A Healthy Sex Life After Prostate Cancer

Reviewed by Nazia Q Bandukwala, DO on January 28, 2020

While most men will face some issues in the bedroom after prostate cancer treatment, these problems are often temporary or treatable.

You might feel frustrated at first, but be patient. With time and the right treatments, you can likely have a fulfilling sex life after prostate cancer.

What to Expect

Your prostate is next to key nerves, blood vessels, and muscles that help you have an erection. Surgery and radiation to treat your cancer can damage these areas, making it more difficult to get an erection or have an orgasm. (If you were having trouble getting an erection before your treatment, you probably still will.)

Hormone therapy lowers the amount of testosterone in your body, which won't help your sex drive and performance.

The most common complaint after certain treatments -- for about 8 out of 10 men -- is erectile dysfunction (ED). This means you can't get or keep an erection that's hard enough for penetration. But even if you have ED after your treatment, you can still have an orgasm. In fact, most men can have one without an erection.


You may also have:

  • Dry orgasms, when you don't release semen
  • A smaller penis
  • Less interest in sex

These issues may last several weeks or much longer. It depends on the type of treatment you have and how you feel. Up to half of men who have nerve-sparing prostate surgery or radiation therapy see improvement in having sex within a year after their treatment.

Penis Rehab

Penile rehabilitation is a way to get your penis back into shape after surgery or radiation. The idea is use it so you don't lose it.

While there's not a lot of data behind the theory of penile rehabilitation, supporters say frequent erections can raise oxygen levels and improve blood flow, which can keep your penis healthy.

If you want to try this, you'll need to commit to regular penis stimulation. ED treatments can also help with this process. Ask your doctor if rehab might work for you.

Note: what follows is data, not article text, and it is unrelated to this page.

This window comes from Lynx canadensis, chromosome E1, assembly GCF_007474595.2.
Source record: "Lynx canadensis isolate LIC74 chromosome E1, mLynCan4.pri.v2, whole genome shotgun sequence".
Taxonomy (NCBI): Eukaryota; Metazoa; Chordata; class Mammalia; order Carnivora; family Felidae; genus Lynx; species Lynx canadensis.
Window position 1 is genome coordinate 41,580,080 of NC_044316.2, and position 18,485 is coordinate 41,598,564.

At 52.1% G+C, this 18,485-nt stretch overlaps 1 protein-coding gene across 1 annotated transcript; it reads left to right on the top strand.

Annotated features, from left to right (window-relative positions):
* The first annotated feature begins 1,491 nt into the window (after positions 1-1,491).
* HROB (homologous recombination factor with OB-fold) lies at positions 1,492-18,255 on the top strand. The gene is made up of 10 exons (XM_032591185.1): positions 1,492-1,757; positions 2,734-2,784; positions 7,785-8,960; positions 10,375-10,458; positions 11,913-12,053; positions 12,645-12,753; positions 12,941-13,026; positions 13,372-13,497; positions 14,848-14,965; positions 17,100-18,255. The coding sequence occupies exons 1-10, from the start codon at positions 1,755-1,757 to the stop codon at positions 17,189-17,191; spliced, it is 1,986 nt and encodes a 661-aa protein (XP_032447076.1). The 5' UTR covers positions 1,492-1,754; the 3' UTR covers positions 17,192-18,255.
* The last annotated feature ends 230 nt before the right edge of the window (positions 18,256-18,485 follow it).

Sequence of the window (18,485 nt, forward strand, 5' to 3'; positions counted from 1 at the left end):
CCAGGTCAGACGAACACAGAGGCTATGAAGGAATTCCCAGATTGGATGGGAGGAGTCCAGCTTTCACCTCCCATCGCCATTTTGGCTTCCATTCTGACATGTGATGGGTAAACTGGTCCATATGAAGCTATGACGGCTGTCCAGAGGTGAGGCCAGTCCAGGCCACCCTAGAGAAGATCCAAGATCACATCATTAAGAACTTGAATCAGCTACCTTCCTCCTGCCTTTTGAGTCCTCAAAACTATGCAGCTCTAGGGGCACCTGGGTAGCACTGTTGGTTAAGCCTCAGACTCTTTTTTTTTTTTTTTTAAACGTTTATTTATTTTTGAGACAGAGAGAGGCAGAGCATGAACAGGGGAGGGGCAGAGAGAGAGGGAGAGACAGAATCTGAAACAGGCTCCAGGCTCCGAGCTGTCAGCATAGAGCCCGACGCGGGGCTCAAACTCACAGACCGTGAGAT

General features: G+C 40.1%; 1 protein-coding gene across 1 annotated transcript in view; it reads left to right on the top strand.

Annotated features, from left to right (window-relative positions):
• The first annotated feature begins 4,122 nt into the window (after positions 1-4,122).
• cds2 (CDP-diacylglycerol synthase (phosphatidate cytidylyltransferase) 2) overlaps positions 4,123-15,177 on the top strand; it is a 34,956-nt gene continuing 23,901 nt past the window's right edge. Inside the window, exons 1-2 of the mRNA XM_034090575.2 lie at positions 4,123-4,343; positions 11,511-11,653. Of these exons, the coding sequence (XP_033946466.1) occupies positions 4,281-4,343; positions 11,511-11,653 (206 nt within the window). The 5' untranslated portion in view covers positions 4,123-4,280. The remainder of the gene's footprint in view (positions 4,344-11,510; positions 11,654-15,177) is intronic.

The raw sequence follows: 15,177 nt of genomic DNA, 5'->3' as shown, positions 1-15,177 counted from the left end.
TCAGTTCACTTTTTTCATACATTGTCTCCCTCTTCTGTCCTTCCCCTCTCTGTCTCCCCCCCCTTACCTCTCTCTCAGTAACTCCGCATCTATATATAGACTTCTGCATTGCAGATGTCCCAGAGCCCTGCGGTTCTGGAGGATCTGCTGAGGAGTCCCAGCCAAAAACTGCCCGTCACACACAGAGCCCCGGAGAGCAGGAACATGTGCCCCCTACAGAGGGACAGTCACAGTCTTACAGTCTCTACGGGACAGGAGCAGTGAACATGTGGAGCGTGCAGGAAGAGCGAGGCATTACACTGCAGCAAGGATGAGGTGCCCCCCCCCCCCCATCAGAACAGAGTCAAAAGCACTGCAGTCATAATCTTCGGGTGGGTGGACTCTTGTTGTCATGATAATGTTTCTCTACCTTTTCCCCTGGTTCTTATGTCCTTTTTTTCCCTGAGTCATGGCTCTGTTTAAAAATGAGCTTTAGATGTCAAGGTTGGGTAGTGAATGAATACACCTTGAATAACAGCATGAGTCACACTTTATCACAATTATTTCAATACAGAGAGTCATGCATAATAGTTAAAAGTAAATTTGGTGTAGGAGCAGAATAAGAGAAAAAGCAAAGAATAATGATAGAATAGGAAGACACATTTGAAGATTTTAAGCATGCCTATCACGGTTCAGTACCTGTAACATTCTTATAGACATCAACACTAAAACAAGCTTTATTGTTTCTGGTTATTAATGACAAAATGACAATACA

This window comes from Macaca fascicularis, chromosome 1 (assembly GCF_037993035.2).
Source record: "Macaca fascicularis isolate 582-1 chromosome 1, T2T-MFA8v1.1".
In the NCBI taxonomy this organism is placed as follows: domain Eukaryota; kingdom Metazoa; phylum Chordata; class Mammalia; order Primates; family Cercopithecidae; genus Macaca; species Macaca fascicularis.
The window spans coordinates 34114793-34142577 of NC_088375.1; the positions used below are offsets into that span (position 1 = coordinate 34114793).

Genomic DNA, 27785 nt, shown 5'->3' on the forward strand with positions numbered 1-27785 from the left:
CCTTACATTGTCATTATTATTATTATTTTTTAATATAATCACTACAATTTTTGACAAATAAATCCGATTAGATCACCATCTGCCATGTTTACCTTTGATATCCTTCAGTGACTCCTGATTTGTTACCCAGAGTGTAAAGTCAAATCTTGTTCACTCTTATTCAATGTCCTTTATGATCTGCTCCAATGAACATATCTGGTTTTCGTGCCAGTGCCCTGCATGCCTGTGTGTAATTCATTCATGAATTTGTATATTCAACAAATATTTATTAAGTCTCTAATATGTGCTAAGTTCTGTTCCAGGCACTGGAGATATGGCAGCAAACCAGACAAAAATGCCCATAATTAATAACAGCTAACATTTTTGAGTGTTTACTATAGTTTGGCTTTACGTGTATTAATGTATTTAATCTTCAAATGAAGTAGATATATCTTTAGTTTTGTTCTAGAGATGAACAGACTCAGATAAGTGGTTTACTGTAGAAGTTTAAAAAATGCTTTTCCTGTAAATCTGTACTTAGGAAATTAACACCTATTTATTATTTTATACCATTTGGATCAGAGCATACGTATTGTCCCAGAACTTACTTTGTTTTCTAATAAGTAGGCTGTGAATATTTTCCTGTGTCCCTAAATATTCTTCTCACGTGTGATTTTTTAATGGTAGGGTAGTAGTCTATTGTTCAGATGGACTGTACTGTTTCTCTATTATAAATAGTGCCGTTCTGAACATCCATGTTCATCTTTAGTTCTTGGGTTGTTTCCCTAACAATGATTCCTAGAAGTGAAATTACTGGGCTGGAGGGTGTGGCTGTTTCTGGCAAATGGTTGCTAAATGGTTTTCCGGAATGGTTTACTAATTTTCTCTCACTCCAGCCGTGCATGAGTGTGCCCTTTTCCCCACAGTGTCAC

Medical Treatments

Medications: Well-known drugs like sildenafil (Revatio, Viagra), tadalafil (Adcirca, Cialis), and vardenafil (Levitra, Staxyn) are pills you can take to improve blood flow to your penis. These can help ED if you've had prostate cancer, but only when your nerves aren't damaged by surgery or radiation.


You can put a small pellet of alprostadil (Caverject, Edex, Muse) into the opening at the tip of your penis. This medicine also gets more blood flowing to your penis without it being stimulated.

Another way to have an erection without sexual stimulation is by giving yourself a shot of medicine in the base of your penis.

Devices: A vacuum, or "penis pump," pulls blood into your penis. These tools work best for men who can get an erection but can't keep it.

Or a surgeon could place implants in your penis to help you have an erection.

Oxytocin: You put this medicine under your tongue about 10 minutes before sex to help you have an orgasm.

Supplements: Some men take herbs and other substances to improve sexual desire and function such as dehydroepiandrosterone (DHEA), L-arginine, ginkgo, ginseng, yohimbe, and zinc. Some of these can be dangerous, and others have no scientific studies to back up their claims, so be sure to check with your doctor before you take one.

Healthy Habits

Regular exercise, along with a diet rich in veggies, fruits, whole grains, and fish, can lower your chances of ED.

If you smoke or drink heavily, it might be harder to get an erection.

Kegel exercises help strengthen your pelvic floor muscles. Building those muscles may also improve your ability to have an erection.

Stress and anxiety can trigger your body to make adrenaline, which gets in the way of having sex. The more you worry, the worse the struggle. So find ways to manage your stress, and give yourself a break.

Your Approach to Sex

Probably most important: Talk about it with your partner. Have an honest chat about your fears and expectations when it comes to sex. Don't assume your partner knows how you feel.

It might sound basic, but make sure you're aroused in the moment. Think about a sexual fantasy or feelings of pleasure. Let your partner delay your excitement if you feel like you might have an orgasm.


Try other forms of intimacy, too. Sex doesn't have to be just the usual sex. Kissing, touching, oral sex, and manual sex are some other things you might enjoy. You can also use a vibrator on the head of your penis to stimulate nerves and send more signals to your brain.

If it's just not working, a professional sex therapist can help you and your partner figure out ways to improve your sex life.

WebMD Medical Reference



Prostate Cancer Foundation: "Erectile Dysfunction."

UCLA Urology: "Prostate Cancer: Dealing with Erectile Dysfunction."

Albaugh, J. Reclaiming Sex & Intimacy After Prostate Cancer: A Guide for Men and Their Partners. Anthony J. Jannetti, Inc., 2012.

Harvard Prostate Knowledge: "Achieving orgasm after radical prostatectomy."

Patient Advocates for Advanced Cancer Treatments: "Life After Prostate Cancer Treatment; Sexual Healing."

Harvard Health Publishing: "Penile rehabilitation after prostate cancer surgery," "5 natural ways to overcome erectile dysfunction."

Mayo Clinic: "Erectile dysfunction," "Dietary supplements for erectile dysfunction: A natural treatment for ED?"

American Cancer Society: "Treating Sexual Problems for Men with Cancer."

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